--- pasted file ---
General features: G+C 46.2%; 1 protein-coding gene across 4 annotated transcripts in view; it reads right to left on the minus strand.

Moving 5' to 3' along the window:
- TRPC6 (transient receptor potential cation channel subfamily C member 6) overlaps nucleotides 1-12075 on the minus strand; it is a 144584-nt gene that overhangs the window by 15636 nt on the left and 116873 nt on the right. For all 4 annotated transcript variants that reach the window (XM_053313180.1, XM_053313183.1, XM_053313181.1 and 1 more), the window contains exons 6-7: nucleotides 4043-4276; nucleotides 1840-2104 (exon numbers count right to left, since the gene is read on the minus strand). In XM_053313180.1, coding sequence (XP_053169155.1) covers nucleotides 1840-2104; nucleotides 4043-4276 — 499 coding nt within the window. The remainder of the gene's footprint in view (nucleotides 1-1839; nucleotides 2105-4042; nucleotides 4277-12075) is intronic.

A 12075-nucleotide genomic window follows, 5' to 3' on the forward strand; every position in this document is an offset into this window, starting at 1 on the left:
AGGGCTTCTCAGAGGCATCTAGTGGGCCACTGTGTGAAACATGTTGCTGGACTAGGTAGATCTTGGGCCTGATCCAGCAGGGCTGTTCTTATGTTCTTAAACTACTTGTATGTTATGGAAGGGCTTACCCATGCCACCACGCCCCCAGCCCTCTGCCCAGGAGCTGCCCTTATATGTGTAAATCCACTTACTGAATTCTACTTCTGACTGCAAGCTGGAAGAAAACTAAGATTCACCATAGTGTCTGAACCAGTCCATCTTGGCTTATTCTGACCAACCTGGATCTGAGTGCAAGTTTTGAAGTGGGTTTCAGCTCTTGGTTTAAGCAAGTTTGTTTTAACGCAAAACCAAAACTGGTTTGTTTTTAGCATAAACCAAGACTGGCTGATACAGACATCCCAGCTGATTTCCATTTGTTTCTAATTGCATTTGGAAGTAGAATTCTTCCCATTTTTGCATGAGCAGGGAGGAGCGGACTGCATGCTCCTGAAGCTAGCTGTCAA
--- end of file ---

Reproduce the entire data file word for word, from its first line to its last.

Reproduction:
General features: G+C 46.2%; 1 protein-coding gene across 4 annotated transcripts in view; it reads right to left on the minus strand.

Moving 5' to 3' along the window:
- TRPC6 (transient receptor potential cation channel subfamily C member 6) overlaps nucleotides 1-12075 on the minus strand; it is a 144584-nt gene that overhangs the window by 15636 nt on the left and 116873 nt on the right. For all 4 annotated transcript variants that reach the window (XM_053313180.1, XM_053313183.1, XM_053313181.1 and 1 more), the window contains exons 6-7: nucleotides 4043-4276; nucleotides 1840-2104 (exon numbers count right to left, since the gene is read on the minus strand). In XM_053313180.1, coding sequence (XP_053169155.1) covers nucleotides 1840-2104; nucleotides 4043-4276 — 499 coding nt within the window. The remainder of the gene's footprint in view (nucleotides 1-1839; nucleotides 2105-4042; nucleotides 4277-12075) is intronic.

A 12075-nucleotide genomic window follows, 5' to 3' on the forward strand; every position in this document is an offset into this window, starting at 1 on the left:
AGGGCTTCTCAGAGGCATCTAGTGGGCCACTGTGTGAAACATGTTGCTGGACTAGGTAGATCTTGGGCCTGATCCAGCAGGGCTGTTCTTATGTTCTTAAACTACTTGTATGTTATGGAAGGGCTTACCCATGCCACCACGCCCCCAGCCCTCTGCCCAGGAGCTGCCCTTATATGTGTAAATCCACTTACTGAATTCTACTTCTGACTGCAAGCTGGAAGAAAACTAAGATTCACCATAGTGTCTGAACCAGTCCATCTTGGCTTATTCTGACCAACCTGGATCTGAGTGCAAGTTTTGAAGTGGGTTTCAGCTCTTGGTTTAAGCAAGTTTGTTTTAACGCAAAACCAAAACTGGTTTGTTTTTAGCATAAACCAAGACTGGCTGATACAGACATCCCAGCTGATTTCCATTTGTTTCTAATTGCATTTGGAAGTAGAATTCTTCCCATTTTTGCATGAGCAGGGAGGAGCGGACTGCATGCTCCTGAAGCTAGCTGTCAA